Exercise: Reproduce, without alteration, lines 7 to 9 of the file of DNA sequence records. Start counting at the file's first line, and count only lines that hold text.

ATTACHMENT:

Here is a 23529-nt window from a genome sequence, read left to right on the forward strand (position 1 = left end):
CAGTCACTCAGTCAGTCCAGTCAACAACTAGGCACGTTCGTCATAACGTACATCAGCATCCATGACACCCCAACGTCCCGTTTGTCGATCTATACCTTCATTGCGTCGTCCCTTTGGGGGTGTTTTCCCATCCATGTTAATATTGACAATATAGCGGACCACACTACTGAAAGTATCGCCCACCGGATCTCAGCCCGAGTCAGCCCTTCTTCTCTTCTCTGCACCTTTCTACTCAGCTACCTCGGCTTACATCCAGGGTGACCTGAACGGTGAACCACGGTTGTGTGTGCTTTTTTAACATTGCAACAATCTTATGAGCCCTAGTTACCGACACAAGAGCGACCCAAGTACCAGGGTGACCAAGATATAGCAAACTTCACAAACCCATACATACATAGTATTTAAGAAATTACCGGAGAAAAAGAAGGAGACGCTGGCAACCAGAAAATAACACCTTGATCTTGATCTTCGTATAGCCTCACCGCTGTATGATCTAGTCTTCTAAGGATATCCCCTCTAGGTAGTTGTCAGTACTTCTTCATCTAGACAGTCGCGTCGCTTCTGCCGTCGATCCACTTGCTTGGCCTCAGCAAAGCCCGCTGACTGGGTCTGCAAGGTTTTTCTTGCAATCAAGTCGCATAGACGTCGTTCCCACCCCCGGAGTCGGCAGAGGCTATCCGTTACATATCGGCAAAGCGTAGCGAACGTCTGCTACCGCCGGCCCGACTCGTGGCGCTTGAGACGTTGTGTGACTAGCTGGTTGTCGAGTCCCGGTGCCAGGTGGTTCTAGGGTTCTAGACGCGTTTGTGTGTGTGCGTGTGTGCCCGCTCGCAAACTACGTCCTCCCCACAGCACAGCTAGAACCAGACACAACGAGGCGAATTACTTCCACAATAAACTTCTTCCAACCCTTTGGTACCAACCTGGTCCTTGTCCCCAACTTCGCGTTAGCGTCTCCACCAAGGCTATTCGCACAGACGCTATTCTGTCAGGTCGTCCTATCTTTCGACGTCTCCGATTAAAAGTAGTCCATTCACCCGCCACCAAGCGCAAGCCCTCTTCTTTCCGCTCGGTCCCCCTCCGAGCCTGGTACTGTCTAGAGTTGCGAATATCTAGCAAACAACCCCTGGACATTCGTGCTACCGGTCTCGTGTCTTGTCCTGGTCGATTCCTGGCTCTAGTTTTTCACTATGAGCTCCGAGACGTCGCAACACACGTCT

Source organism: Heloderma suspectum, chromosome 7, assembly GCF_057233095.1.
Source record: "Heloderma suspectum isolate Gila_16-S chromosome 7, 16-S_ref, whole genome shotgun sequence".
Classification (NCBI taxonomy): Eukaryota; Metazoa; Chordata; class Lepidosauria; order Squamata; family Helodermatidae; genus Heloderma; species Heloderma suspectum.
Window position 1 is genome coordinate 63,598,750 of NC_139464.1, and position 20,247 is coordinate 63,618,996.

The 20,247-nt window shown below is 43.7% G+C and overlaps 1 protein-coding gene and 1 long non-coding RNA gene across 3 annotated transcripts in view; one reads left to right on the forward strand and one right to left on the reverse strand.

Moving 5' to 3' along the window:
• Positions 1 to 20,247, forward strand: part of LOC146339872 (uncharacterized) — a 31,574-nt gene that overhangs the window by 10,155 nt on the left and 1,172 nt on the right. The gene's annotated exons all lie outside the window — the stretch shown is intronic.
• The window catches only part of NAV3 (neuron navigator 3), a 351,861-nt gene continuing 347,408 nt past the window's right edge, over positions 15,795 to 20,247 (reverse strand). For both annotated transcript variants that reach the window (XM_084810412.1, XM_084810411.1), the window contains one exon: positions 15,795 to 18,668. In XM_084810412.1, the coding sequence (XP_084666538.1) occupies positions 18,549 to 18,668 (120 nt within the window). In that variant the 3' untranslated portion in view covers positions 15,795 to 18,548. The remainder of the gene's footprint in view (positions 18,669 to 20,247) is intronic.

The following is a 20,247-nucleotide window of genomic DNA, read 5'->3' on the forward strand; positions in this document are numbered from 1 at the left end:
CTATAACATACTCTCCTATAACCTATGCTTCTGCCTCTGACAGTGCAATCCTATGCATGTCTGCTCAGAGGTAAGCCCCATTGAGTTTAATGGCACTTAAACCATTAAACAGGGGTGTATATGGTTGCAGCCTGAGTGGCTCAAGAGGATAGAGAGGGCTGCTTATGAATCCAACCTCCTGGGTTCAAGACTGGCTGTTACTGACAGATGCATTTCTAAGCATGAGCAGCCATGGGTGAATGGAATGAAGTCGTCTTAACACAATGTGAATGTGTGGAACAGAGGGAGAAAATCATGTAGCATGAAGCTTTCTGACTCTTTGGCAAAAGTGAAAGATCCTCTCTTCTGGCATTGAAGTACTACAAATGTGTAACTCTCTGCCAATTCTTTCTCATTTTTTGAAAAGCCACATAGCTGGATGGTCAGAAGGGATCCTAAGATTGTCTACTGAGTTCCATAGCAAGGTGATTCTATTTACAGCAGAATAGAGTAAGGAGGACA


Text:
The 20,247-nt window shown below is 43.7% G+C and overlaps 1 protein-coding gene and 1 long non-coding RNA gene across 3 annotated transcripts in view; one reads left to right on the forward strand and one right to left on the reverse strand.

Moving 5' to 3' along the window:
• Positions 1 to 20,247, forward strand: part of LOC146339872 (uncharacterized) — a 31,574-nt gene that overhangs the window by 10,155 nt on the left and 1,172 nt on the right. The gene's annotated exons all lie outside the window — the stretch shown is intronic.